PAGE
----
Fearing a huge crowd, he came early to get a seat. But when he arrived he was surprised to discover a chapel with a capacity for only 500—that was empty! A few people eventually came in, but there was no leader, no songs or worship, just chit chat about news, weather, and sports.

Forty-five minutes later an elderly man, the leader, but not the pastor, walked into the chapel to offer a few devotional thoughts from the Bible and give a brief prayer. The meeting was over, and as the seven attendees filed out of the chapel, Yohannan sat in stunned silence, his mind filled with questions: Was this it? Weren't they going to stay and wait upon God? Where was the worship? The tears? The cries for guidance and direction? Where was the list of the sick, and the poor, and those in need? What about that burden the pastor said was heavy on his heart? Weren't we going to intercede for a miracle? And where was the pastor?
That meeting became a paradigm for his experience of prayer meetings in America. In all his travels here, Yohannon saw the same pattern repeated in hundreds of midweek meetings. Almost anything happens but prayer. There are announcements, singing, homilies, but few prayers—and that's in the churches that actually have prayer meetings in their schedules. Many more make no pretense.

Church leaders who think nothing of spending days planning programs or of spending thousands of dollars to hire consultants to help them do it, blanch at the thought of spending even one whole night to wait on the Lord to show them what to do.

If it is true that "our struggle is not against flesh and blood, but against the rulers, against the authorities, against the powers of this dark world and against the spiritual forces of evil in the heavenly realms" (Eph. 6:12), then we must pray, mustn't we? Can there be any other way to reach a lost world? Do we really think our plans and programs can bring down strongholds of spiritual evil in the heavenly realms?

Misplaced confidence

Yohannan attributes our prayerlessness to a false sense of self-sufficiency. The Laodicean church is deja vu all over again in the so-called Christian West. That was the church that said of itself, "I am rich; I have acquired wealth and do not need a thing." But Jesus had a different opinion: "You do not realize that you are wretched, pitiful, poor, blind and naked."

And worst of all, he saw himself as standing outside the church, not inside; knocking on the door, asking to be let in. "Here I am! I stand at the door and knock. If anyone hears my voice and opens the door, I will come in and eat with him, and he with me" (Rev. 3:14-22). To pray would be to open the door. But our sense of self-sufficiency paralyzes the hand that would turn the knob.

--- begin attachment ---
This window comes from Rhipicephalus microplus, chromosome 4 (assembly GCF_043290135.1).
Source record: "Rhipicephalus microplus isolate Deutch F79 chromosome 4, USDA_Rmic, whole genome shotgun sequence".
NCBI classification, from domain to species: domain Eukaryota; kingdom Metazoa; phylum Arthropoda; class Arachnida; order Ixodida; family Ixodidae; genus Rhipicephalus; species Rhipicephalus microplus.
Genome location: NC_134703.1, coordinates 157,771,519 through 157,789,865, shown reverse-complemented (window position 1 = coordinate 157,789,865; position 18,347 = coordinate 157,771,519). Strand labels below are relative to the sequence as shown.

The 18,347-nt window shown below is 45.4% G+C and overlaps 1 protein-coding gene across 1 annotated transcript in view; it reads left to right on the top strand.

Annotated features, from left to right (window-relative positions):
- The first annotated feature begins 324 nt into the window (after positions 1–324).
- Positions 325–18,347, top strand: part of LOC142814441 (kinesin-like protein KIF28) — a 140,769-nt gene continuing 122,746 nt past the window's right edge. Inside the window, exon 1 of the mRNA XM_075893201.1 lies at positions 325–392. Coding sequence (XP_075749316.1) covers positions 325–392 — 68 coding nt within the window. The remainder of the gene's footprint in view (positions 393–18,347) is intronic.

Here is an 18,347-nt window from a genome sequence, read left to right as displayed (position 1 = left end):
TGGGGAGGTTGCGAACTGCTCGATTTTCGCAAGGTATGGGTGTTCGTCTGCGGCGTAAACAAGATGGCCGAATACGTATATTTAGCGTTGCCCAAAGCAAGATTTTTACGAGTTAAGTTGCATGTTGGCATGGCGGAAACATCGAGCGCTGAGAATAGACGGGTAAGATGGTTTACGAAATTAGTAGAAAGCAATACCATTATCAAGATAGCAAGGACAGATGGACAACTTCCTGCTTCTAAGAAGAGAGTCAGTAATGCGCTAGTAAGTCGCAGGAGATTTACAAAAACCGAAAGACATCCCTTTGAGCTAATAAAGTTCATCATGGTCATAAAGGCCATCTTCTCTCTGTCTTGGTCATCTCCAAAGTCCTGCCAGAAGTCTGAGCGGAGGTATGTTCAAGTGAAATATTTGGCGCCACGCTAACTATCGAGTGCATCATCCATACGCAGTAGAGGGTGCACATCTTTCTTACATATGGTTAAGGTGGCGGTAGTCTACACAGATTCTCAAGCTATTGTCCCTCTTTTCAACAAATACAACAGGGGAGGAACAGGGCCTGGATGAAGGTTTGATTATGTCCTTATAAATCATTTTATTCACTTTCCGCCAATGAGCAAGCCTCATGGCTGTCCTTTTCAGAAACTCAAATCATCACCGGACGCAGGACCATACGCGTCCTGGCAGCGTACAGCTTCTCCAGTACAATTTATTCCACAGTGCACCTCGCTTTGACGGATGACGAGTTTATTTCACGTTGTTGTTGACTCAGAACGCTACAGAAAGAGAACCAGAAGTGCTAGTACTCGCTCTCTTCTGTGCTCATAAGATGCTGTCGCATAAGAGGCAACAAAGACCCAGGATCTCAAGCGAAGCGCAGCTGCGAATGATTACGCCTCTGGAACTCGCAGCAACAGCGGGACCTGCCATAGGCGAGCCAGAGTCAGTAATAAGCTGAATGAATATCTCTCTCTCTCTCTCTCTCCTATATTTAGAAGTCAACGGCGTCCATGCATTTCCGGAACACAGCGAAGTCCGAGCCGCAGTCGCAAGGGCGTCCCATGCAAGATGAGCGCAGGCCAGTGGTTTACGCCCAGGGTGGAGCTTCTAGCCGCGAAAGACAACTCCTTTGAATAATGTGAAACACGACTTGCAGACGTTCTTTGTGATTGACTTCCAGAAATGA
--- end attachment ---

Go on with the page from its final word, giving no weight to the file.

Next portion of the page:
Secularization, the process by which things like prayer are losing their practical social significance, is at the root of most of our difficulties with prayer. For many of us, on an almost subconscious level, there is a lack of confidence that something like prayer can actually get anything done. Therefore, since our lives are full of things that need to be done, prayer naturally gets pushed out to the edges of the day. Prayer may have some therapeutic value; for instance, it can give one a sense of inner peace, but we think it can do little to raise money for the operating budget.

The logic of secularization makes us frenetically over-committed and so full of blind activity that we become too busy and too tired to pray. As P. T. Forsyth warned, the inability to pray is the punishment for the refusal to pray.

God said it would be that way: "In repentance and rest is your salvation, in quietness and trust is your strength, but you would have none of it. You said, 'No, we will flee on horses.' Therefore, you will flee!" (Isa. 30:15-16, italics mine). Flight is a good image of the kind of activity that dominates prayerless people and churches.

Along with secularization, American individualism has taken its toll. If churches fancy themselves self-sufficient, it's because their members share the same conceit. We like our lives to be self-contained. For many, the prayer meeting is unnecessary as long as individuals are praying in their own homes on their own time. What is missed is that most of what the Bible says about prayer is addressed to groups, people meeting together, to pray. The Bible's great book of prayer, Psalms, was written largely for use in the congregation of Israel.

Even the individual prayer of a man like Ezra had the effect of moving all the people to pray together. For "while Ezra was praying and confessing, weeping and throwing himself down before the house of God, a large crowd of Israelites—men, women and children—gathered around him. They too wept bitterly" (Ezra 10:1).